No Law, No Crime

Corporate wrongdoers sometimes avoid criminal prosecution, and the resulting adverse publicity, by successfully working to defeat or weaken legislation that would criminalize their behavior.

Every major federal effort to clamp down on corporate wrongdoing - be it pollution, price-fixing, bribing public officials, occupational death and disease, financial fraud or consumer product hazards - has been fought tooth and nail by corporate wrongdoers seeking to limit their liability.

Until recently, corporations would fight these battles through trade groups such as the Beer Institute, the National Coal Association, the Chamber of Commerce and the American Petroleum Institute. At least then, citizens would know who they were dealing with. Increasingly, corporations are setting up front groups - groups that sound like public interest groups but are established to defend business interests. Examples of such groups include the National Wetlands Coalition, a group supported by oil companies and real estate developers seeking to defeat wetlands protection legislation, and the Coalition for Vehicle Choice, a group funded by auto companies to combat fuel-economy legislation.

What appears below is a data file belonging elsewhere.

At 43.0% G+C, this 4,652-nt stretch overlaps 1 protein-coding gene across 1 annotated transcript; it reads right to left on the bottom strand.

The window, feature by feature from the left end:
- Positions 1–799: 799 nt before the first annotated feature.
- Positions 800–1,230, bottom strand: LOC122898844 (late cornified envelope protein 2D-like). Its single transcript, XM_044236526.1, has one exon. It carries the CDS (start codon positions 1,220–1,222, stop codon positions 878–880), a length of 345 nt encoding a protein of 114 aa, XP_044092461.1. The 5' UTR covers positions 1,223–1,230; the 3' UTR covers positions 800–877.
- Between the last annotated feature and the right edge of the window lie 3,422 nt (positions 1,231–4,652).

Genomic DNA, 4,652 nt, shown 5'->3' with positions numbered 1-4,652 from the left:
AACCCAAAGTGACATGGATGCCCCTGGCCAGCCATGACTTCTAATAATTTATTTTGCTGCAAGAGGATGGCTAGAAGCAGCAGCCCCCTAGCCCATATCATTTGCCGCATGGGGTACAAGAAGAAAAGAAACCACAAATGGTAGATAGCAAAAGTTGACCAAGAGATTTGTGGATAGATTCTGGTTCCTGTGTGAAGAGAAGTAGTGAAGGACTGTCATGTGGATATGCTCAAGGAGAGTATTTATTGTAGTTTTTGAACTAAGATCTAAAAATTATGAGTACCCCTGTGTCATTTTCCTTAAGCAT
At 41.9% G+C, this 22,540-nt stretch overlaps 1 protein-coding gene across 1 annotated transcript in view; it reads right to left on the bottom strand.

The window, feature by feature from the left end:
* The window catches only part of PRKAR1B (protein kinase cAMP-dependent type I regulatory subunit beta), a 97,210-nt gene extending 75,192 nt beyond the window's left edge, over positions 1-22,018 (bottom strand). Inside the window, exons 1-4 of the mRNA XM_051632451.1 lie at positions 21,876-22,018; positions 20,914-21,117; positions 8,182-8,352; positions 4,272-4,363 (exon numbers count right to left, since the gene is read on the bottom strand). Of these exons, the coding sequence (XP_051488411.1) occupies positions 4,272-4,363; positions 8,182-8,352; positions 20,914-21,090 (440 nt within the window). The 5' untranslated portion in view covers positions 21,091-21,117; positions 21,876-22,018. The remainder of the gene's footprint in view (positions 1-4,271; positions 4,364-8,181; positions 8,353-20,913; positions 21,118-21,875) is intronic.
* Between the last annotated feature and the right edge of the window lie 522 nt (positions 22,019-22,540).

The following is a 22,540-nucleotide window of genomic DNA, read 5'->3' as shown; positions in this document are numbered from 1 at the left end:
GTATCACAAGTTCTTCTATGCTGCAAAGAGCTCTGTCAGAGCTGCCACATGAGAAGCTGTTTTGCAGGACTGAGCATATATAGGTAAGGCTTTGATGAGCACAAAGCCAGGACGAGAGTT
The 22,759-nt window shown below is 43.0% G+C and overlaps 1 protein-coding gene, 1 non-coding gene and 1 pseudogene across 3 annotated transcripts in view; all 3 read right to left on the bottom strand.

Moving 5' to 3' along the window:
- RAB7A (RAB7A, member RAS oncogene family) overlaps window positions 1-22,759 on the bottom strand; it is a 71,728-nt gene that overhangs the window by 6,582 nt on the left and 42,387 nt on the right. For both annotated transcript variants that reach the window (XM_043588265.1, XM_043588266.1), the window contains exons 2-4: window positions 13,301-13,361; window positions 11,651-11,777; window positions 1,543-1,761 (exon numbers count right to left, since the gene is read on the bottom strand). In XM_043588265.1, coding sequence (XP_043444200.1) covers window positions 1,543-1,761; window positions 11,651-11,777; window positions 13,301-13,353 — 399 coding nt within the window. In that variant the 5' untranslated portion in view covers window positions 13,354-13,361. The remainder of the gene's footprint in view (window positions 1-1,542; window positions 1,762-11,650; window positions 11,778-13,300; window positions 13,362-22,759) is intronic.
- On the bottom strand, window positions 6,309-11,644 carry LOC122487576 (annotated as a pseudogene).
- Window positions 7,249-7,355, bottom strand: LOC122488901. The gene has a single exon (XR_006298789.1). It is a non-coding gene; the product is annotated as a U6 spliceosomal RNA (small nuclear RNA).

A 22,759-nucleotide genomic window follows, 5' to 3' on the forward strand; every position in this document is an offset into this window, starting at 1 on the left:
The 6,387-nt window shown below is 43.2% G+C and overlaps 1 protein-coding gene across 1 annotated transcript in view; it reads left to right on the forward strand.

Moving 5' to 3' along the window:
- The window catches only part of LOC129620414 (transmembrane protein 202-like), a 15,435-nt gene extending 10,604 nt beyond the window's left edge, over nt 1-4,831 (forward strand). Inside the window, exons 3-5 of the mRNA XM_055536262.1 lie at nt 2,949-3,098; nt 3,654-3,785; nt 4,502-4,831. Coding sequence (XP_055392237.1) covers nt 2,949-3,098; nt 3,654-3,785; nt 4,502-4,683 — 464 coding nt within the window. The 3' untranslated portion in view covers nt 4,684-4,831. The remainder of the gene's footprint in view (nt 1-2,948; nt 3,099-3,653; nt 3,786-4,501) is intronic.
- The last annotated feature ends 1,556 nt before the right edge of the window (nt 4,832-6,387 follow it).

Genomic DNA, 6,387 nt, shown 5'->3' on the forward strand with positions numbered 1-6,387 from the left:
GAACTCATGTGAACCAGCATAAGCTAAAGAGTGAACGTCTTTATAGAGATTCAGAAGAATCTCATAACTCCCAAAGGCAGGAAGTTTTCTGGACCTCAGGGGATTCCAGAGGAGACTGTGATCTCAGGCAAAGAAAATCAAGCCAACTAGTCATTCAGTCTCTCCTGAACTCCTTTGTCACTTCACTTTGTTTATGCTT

Criminal law teaches right from wrong

For centuries, street crimes such as murder, robbery and burglary have been considered "real crimes." Legal scholars have argued that criminal law would be devalued if it were used to penalize behavior not historically thought of as criminal in nature. But the public also learns what is immoral or shameful from what is branded as criminal. It is a legitimate social function to define socially intolerable conduct and teach the difference between right and wrong by bringing criminal cases against corporations and their executives for egregious conduct that injures, kills and steals.

Criminal sanctions are currently inadequate in deterring corporate wrongdoing. The first comprehensive study of antitrust criminal penalties published in 1994 found that the average fine imposed on antitrust criminal price-fixing cases from 1955 to 1993 amounted to only a minuscule percentage of the optimal penalty. The authors said that optimal deterrence was achieved when the expected costs of the antitrust offense to the potential offender equals the external costs of the offense to society.

 The authors looked at 250 price-fixing cases and found that the average fine amounted to four-one hundredths of one percent of the optimal penalty. They concluded that "there is very little deterrence resulting from these criminal prosecutions."


Three Strikes double standard